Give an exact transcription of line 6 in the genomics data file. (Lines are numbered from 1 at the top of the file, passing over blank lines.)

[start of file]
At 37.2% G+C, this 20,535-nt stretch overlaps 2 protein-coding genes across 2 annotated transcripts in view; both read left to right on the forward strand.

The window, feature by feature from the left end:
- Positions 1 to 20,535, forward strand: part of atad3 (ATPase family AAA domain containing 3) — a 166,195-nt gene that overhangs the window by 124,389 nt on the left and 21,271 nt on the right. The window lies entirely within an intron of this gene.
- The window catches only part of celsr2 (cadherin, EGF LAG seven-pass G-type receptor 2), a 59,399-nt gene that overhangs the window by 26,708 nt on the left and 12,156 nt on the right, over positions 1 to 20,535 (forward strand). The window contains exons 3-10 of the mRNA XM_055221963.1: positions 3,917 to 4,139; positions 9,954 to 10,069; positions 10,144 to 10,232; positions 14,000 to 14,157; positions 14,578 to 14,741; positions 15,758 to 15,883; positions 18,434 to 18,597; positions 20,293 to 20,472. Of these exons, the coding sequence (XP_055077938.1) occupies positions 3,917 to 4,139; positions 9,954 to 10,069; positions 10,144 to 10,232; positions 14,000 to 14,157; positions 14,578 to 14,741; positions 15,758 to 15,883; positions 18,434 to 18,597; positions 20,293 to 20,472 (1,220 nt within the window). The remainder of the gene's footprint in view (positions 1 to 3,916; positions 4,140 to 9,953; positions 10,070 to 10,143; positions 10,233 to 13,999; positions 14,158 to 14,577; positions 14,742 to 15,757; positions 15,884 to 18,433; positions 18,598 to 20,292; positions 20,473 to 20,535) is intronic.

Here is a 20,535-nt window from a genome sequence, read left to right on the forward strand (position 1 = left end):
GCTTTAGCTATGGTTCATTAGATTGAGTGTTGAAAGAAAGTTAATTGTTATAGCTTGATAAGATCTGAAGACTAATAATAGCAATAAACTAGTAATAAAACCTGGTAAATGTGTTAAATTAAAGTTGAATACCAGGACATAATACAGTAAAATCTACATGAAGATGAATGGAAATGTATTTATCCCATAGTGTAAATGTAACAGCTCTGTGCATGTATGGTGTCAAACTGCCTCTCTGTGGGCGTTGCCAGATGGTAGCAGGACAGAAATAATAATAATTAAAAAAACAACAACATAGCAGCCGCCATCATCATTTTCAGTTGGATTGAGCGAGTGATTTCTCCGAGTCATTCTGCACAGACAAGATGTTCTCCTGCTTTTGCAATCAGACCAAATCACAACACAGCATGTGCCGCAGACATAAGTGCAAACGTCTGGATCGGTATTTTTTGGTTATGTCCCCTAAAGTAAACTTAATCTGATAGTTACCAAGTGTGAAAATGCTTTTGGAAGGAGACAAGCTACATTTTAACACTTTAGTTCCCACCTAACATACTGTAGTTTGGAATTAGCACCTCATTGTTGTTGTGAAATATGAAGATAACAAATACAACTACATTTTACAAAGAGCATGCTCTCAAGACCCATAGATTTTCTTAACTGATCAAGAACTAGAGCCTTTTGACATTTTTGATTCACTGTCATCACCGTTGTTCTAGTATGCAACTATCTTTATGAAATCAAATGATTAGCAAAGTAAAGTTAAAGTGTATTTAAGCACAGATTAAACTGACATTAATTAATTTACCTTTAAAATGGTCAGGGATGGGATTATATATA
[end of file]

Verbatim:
GCTTTAGCTATGGTTCATTAGATTGAGTGTTGAAAGAAAGTTAATTGTTATAGCTTGATAAGATCTGAAGACTAATAATAGCAATAAACTAGTAATAAAACCTGGTAAATGTGTTAAATTAAAGTTGAATACCAGGACATAATACAGTAAAATCTACATGAAGATGAATGGAAATGTATTTATCCCATAGTGTAAATGTAACAGCTCTGTGCATGTATGGTGTCAAACTGCCTCTCTGTGGGCGTTGCCAGATGGTAGCAGGACAGAAATAATAATAATTAAAAAAACAACAACATAGCAGCCGCCATCATCATTTTCAGTTGGATTGAGCGAGTGATTTCTCCGAGTCATTCTGCACAGACAAGATGTTCTCCTGCTTTTGCAATCAGACCAAATCACAACACAGCATGTGCCGCAGACATAAGTGCAAACGTCTGGATCGGTATTTTTTGGTTATGTCCCCTAAAGTAAACTTAATCTGATAGTTACCAAGTGTGAAAATGCTTTTGGAAGGAGACAAGCTACATTTTAACACTTTAGTTCCCACCTAACATACTGTAGTTTGGAATTAGCACCTCATTGTTGTTGTGAAATATGAAGATAACAAATACAACTACATTTTACAAAGAGCATGCTCTCAAGACCCATAGATTTTCTTAACTGATCAAGAACTAGAGCCTTTTGACATTTTTGATTCACTGTCATCACCGTTGTTCTAGTATGCAACTATCTTTATGAAATCAAATGATTAGCAAAGTAAAGTTAAAGTGTATTTAAGCACAGATTAAACTGACATTAATTAATTTACCTTTAAAATGGTCAGGGATGGGATTATATATA